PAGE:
Dilution is the decrease in ownership (affecting share price and earnings per share) that current ownersexperience when new shares are issued. Stock option plans have a direct impact on dilution because when employees exercise their stock options, it is as if more shares have been issued. The existing shareholders are therefore diluted.

In other words , the ownership of the company is spread over more shares – each of the previous owners now owns a little less of the company. This sometimes results in a decrease in the value of each share.

Another potential source of shareholder dilution is new shares that are not in an employee plan. These shares may have been previously approved but not issued; or may be approved just for a specific purpose. (Keep in mind the approval comes from the existing shareholders).

They might be issued to raise cash in a financing round, to buy another business, or to make special grants to partners or employees. Any of these would dilute the current employees’ and investors’ ownership percentages. However, there is less dilution if the shares going out are being traded for money or other assets. If the number of shares is large, it could make a material difference to existing shareholders. Dilution means each share represents less of the total company because there are more shares that must make up the total pool.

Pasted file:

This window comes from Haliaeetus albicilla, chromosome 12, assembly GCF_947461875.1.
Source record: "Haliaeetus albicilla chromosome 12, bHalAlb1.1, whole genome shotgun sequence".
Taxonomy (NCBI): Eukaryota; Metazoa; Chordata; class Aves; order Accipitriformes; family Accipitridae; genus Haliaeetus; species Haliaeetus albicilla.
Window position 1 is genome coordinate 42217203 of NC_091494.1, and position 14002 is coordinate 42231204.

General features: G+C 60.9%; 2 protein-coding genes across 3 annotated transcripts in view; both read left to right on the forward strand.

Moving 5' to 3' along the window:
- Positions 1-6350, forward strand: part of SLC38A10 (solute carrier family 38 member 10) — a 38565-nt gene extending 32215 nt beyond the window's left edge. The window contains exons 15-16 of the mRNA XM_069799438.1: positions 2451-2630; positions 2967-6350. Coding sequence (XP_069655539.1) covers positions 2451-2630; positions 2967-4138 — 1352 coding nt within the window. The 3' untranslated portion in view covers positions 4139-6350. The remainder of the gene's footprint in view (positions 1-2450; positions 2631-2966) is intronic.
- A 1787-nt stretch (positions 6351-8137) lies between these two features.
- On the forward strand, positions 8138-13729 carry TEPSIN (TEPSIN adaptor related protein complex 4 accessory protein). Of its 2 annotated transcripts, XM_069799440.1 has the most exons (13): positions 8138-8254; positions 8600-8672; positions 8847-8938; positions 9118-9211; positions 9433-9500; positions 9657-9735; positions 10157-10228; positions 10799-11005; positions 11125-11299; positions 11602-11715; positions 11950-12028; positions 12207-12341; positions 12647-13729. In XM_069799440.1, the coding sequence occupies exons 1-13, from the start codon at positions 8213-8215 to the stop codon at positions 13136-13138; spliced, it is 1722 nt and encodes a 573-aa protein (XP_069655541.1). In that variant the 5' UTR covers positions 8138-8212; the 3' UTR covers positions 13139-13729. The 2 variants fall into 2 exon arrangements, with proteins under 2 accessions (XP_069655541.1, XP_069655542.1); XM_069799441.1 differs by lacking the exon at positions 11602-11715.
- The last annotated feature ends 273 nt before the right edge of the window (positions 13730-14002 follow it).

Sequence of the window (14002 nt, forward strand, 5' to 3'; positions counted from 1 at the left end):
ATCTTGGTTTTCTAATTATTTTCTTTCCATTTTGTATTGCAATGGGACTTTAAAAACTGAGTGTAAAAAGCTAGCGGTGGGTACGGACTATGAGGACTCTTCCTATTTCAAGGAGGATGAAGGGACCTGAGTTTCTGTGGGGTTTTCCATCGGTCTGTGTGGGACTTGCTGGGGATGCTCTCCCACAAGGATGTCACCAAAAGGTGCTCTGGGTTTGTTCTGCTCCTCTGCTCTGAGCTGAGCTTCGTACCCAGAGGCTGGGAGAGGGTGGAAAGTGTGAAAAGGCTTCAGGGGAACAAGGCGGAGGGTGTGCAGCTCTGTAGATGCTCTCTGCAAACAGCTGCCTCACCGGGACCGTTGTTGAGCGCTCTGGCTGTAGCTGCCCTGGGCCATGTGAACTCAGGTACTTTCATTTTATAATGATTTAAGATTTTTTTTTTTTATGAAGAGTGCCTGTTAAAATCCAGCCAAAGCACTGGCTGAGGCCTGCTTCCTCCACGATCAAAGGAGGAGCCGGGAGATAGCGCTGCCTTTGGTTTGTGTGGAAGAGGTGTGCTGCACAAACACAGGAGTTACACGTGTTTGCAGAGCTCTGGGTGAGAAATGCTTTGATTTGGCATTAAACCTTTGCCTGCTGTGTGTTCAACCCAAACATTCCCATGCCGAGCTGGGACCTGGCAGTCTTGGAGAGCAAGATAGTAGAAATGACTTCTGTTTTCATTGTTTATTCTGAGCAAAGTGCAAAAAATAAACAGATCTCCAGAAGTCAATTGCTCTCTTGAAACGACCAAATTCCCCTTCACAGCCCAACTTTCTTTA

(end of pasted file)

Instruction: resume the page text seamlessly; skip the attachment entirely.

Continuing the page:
An example illustrates. A company is worth $200 million and has 20 million shares outstandingplus 5 million that have been approved but not issued. Currently, the share price is $10.

If the company issues the additional 5 million shares (e.g., to secure a new management team), but still has a value of $200 million, the shares are now worth just $8 a piece – a 20 percent dilution for the previous shareholders.

If, however, the same 5 million additional shares are issued to purchase an asset (a business) worth $50 million, the original company would then be worth $250 million and would have 25 million shares outstanding, each worth $10. In this scenario, each shareholder would own 20 percent less of the company, but the company would be worth 25 percent more. In this case the shareholders would have experienced a dilution in ownership, but not a dilution in value.

Overhang is a measure of potential dilution